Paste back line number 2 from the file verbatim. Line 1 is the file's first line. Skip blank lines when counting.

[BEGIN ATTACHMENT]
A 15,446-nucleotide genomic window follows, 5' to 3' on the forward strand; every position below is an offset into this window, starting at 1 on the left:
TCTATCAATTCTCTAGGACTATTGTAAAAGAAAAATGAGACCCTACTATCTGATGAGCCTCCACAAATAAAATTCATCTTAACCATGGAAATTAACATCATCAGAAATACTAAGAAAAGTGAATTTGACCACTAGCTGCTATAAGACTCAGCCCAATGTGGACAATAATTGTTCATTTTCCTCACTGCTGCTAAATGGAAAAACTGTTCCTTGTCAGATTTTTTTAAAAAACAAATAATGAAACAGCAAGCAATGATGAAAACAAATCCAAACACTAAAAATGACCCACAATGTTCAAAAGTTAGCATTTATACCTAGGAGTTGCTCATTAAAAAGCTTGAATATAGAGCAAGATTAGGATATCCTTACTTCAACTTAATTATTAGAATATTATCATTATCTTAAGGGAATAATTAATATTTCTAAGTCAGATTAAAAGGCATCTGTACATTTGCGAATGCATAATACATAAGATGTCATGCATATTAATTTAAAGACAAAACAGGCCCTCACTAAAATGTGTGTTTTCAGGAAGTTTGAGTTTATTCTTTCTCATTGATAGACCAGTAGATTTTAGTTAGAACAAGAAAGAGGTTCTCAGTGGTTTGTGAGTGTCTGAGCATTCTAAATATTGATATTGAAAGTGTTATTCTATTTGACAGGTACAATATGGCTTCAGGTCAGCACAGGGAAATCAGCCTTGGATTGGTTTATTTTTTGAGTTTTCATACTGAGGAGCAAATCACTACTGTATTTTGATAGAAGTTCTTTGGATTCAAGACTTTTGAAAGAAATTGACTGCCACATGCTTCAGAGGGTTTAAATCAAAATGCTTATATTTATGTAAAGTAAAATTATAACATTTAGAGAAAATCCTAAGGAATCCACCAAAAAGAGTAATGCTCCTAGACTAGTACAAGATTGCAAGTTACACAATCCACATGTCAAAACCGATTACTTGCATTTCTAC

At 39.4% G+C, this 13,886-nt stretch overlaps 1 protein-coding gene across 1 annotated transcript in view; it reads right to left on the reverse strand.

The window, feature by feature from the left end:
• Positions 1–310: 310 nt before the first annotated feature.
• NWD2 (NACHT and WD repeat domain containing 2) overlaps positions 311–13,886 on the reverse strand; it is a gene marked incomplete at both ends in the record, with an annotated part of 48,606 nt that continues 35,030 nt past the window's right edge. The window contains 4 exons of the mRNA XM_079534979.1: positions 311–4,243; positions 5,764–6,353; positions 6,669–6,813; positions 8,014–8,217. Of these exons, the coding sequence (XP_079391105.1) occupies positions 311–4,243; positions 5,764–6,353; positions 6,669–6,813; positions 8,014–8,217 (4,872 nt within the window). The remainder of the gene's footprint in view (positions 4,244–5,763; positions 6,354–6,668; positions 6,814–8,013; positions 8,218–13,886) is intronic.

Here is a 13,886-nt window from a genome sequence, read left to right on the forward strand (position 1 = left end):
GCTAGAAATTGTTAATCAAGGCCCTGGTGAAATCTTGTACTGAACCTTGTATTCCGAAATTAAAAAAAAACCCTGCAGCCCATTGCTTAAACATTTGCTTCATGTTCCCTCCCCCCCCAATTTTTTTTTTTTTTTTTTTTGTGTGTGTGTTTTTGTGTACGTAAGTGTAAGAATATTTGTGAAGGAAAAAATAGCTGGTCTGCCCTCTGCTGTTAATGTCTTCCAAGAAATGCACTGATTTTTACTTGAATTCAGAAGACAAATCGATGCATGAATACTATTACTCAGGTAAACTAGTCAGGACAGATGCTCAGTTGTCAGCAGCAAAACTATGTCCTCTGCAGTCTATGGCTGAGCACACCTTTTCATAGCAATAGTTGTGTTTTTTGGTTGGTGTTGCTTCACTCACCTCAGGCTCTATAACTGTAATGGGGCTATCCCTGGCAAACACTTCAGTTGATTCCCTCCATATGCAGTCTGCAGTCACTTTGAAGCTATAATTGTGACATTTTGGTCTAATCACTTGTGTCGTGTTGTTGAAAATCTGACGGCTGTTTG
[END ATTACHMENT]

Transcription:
TCTATCAATTCTCTAGGACTATTGTAAAAGAAAAATGAGACCCTACTATCTGATGAGCCTCCACAAATAAAATTCATCTTAACCATGGAAATTAACATCATCAGAAATACTAAGAAAAGTGAATTTGACCACTAGCTGCTATAAGACTCAGCCCAATGTGGACAATAATTGTTCATTTTCCTCACTGCTGCTAAATGGAAAAACTGTTCCTTGTCAGATTTTTTTAAAAAACAAATAATGAAACAGCAAGCAATGATGAAAACAAATCCAAACACTAAAAATGACCCACAATGTTCAAAAGTTAGCATTTATACCTAGGAGTTGCTCATTAAAAAGCTTGAATATAGAGCAAGATTAGGATATCCTTACTTCAACTTAATTATTAGAATATTATCATTATCTTAAGGGAATAATTAATATTTCTAAGTCAGATTAAAAGGCATCTGTACATTTGCGAATGCATAATACATAAGATGTCATGCATATTAATTTAAAGACAAAACAGGCCCTCACTAAAATGTGTGTTTTCAGGAAGTTTGAGTTTATTCTTTCTCATTGATAGACCAGTAGATTTTAGTTAGAACAAGAAAGAGGTTCTCAGTGGTTTGTGAGTGTCTGAGCATTCTAAATATTGATATTGAAAGTGTTATTCTATTTGACAGGTACAATATGGCTTCAGGTCAGCACAGGGAAATCAGCCTTGGATTGGTTTATTTTTTGAGTTTTCATACTGAGGAGCAAATCACTACTGTATTTTGATAGAAGTTCTTTGGATTCAAGACTTTTGAAAGAAATTGACTGCCACATGCTTCAGAGGGTTTAAATCAAAATGCTTATATTTATGTAAAGTAAAATTATAACATTTAGAGAAAATCCTAAGGAATCCACCAAAAAGAGTAATGCTCCTAGACTAGTACAAGATTGCAAGTTACACAATCCACATGTCAAAACCGATTACTTGCATTTCTAC